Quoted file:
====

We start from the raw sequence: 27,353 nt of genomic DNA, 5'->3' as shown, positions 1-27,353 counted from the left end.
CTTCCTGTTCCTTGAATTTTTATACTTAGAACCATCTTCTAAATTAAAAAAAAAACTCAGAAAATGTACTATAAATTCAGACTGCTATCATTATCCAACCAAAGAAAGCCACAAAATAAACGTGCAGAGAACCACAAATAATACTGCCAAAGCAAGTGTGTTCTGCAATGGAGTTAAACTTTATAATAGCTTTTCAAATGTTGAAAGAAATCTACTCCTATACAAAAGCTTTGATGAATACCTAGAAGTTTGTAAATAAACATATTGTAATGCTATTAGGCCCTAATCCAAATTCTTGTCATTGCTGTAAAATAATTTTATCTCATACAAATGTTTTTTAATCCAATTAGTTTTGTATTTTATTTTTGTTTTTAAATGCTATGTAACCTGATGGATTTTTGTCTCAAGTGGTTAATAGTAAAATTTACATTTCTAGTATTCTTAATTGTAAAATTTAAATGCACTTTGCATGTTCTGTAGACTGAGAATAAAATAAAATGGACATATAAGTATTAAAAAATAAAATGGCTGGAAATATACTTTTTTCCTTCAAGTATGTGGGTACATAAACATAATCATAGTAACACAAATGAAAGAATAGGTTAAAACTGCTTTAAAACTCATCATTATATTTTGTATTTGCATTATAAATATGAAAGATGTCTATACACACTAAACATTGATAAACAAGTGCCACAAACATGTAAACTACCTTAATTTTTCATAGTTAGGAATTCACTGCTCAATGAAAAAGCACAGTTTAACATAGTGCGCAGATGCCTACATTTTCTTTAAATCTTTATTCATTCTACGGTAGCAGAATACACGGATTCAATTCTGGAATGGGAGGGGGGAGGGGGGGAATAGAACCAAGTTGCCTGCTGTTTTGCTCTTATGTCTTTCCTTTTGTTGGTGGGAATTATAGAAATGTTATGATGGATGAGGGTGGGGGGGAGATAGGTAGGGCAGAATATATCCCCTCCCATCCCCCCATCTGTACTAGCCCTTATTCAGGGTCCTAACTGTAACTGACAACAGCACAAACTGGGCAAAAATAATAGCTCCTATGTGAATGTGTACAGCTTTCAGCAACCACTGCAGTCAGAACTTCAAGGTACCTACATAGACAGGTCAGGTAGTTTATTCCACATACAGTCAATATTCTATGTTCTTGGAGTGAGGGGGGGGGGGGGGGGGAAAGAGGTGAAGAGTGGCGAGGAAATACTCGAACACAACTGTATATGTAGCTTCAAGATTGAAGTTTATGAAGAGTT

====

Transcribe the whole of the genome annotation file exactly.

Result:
We start from the raw sequence: 27,353 nt of genomic DNA, 5'->3' as shown, positions 1-27,353 counted from the left end.
CTTCCTGTTCCTTGAATTTTTATACTTAGAACCATCTTCTAAATTAAAAAAAAAACTCAGAAAATGTACTATAAATTCAGACTGCTATCATTATCCAACCAAAGAAAGCCACAAAATAAACGTGCAGAGAACCACAAATAATACTGCCAAAGCAAGTGTGTTCTGCAATGGAGTTAAACTTTATAATAGCTTTTCAAATGTTGAAAGAAATCTACTCCTATACAAAAGCTTTGATGAATACCTAGAAGTTTGTAAATAAACATATTGTAATGCTATTAGGCCCTAATCCAAATTCTTGTCATTGCTGTAAAATAATTTTATCTCATACAAATGTTTTTTAATCCAATTAGTTTTGTATTTTATTTTTGTTTTTAAATGCTATGTAACCTGATGGATTTTTGTCTCAAGTGGTTAATAGTAAAATTTACATTTCTAGTATTCTTAATTGTAAAATTTAAATGCACTTTGCATGTTCTGTAGACTGAGAATAAAATAAAATGGACATATAAGTATTAAAAAATAAAATGGCTGGAAATATACTTTTTTCCTTCAAGTATGTGGGTACATAAACATAATCATAGTAACACAAATGAAAGAATAGGTTAAAACTGCTTTAAAACTCATCATTATATTTTGTATTTGCATTATAAATATGAAAGATGTCTATACACACTAAACATTGATAAACAAGTGCCACAAACATGTAAACTACCTTAATTTTTCATAGTTAGGAATTCACTGCTCAATGAAAAAGCACAGTTTAACATAGTGCGCAGATGCCTACATTTTCTTTAAATCTTTATTCATTCTACGGTAGCAGAATACACGGATTCAATTCTGGAATGGGAGGGGGGAGGGGGGGAATAGAACCAAGTTGCCTGCTGTTTTGCTCTTATGTCTTTCCTTTTGTTGGTGGGAATTATAGAAATGTTATGATGGATGAGGGTGGGGGGGAGATAGGTAGGGCAGAATATATCCCCTCCCATCCCCCCATCTGTACTAGCCCTTATTCAGGGTCCTAACTGTAACTGACAACAGCACAAACTGGGCAAAAATAATAGCTCCTATGTGAATGTGTACAGCTTTCAGCAACCACTGCAGTCAGAACTTCAAGGTACCTACATAGACAGGTCAGGTAGTTTATTCCACATACAGTCAATATTCTATGTTCTTGGAGTGAGGGGGGGGGGGGGGGGGAAAGAGGTGAAGAGTGGCGAGGAAATACTCGAACACAACTGTATATGTAGCTTCAAGATTGAAGTTTATGAAGAGTT